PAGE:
Starch, the overachiever
Bakeries are asking starches to do more than what they already do best.
Starch suppliers are no strangers to contradictory requests. Clean-label gluten free desserts. Fresh-tasting, shelf-stable breads. “Low-cal” cookies and donuts. Still, they continue to evolve to meet changing demand.
Whether improving texture, reducing fat and sugar content or helping retain moisture in bakery products, by their nature, starches serve a variety of useful functions. But operators are asking more of them than ever, says Dilek Uzunalioglu, senior associate in the applications group at National Starch Food Innovation, Bridgewater, N.J. “Bakeries are increasingly looking to starch to deliver benefits that stretch beyond the fundamentals to include the enhancement of nutritional profiles and the reduction of overall costs.”
Testing the limits of shelf stability
Starches’ ability to manage moisture in bakery products like muffins, snack cakes and brownies makes them an important ingredient for maintaining shelf stability. However, traditional formulations aren’t living up to operators’ demands for longer frozen shelf life and wider distribution.
“Manufacturers are requiring up to 18 months of frozen shelf life, more ambient temperature life and extended distribution,” says Celeste Sullivan, technical manager at Grain Processing Corp. (GPC), Muscatine, Iowa, adding that many formulations can’t stand up to such demands. “They see increased moisture migration and loss; wet, sticky top surfaces; shrinkage; cracking and large air cells and tunnels that contribute to moisture loss.”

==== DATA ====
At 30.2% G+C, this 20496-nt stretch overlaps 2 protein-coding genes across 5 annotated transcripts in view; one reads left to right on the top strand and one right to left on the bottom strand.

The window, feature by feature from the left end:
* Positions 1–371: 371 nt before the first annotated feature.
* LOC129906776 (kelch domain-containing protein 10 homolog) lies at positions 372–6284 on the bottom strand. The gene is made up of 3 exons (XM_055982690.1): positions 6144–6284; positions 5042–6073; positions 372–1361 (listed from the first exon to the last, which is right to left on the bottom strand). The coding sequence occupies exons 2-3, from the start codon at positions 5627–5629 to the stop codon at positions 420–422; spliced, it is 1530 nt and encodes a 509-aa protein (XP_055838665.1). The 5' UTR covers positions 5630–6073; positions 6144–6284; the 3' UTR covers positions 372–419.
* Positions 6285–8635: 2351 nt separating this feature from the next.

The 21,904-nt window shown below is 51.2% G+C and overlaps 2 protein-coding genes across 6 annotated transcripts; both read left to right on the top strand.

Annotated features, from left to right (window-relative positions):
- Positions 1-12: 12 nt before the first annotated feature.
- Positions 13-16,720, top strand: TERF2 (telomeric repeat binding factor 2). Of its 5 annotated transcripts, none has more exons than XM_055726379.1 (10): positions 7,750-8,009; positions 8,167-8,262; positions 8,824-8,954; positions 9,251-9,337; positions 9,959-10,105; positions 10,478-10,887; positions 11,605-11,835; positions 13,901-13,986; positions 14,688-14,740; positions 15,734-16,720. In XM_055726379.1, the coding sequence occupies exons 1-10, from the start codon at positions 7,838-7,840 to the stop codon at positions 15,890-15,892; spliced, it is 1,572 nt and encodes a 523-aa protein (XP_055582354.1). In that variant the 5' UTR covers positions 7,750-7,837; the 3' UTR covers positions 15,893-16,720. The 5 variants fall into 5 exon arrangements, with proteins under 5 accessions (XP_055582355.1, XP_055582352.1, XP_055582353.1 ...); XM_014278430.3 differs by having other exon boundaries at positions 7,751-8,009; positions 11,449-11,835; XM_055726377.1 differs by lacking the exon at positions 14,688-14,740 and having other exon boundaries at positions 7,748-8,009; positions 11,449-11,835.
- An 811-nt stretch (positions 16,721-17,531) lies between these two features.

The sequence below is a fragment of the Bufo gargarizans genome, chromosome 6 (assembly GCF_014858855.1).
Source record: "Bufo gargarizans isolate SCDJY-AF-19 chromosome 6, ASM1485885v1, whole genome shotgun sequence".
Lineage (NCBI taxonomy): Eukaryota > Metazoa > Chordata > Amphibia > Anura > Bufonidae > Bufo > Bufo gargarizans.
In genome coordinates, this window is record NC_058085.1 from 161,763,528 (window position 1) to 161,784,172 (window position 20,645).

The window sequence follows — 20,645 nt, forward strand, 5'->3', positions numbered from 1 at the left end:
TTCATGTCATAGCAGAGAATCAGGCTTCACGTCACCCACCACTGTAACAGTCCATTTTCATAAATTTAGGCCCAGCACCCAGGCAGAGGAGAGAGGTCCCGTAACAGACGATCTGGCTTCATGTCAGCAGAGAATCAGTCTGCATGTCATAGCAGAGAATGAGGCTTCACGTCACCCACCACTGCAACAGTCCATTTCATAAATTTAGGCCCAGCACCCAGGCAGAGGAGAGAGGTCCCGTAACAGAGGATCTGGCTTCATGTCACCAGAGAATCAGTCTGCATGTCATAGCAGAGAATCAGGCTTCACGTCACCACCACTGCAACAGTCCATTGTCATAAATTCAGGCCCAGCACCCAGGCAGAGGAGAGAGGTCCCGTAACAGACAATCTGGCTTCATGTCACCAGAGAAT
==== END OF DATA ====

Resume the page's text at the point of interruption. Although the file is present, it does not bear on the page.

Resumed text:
She attributes the problem to over-stabilized frozen bakery systems that don’t hydrate properly. “For 40 years, the industry has used modified traditional drum dried starch ingredients to increase the perceived moisture content, thus increasing the shelf life of frozen bakery cakes, muffins and cookies,” she says. These fragments of starch granules hydrate and swell, but are unable to bind water effectively. While this “band-aid effect,” as Sullivan calls it, has worked in the past, it doesn’t survive lengthy frozen storage times.
GPC thus introduced INSCOSITY B656, a modified, cold-water swelling instant starch that remains intact when baked. The product is the result of a two-year frozen storage study GPC conducted with the American Institute of Baking (AIB). A trial yellow layer cake formula was used to measure the effects of modified and unmodified starch on the volume, texture and crumb structure of a cake. The researchers completed subjective tests of such characteristics as grain and crumb size, thickness, cake shape, color, aroma, flavor and mouthfeel.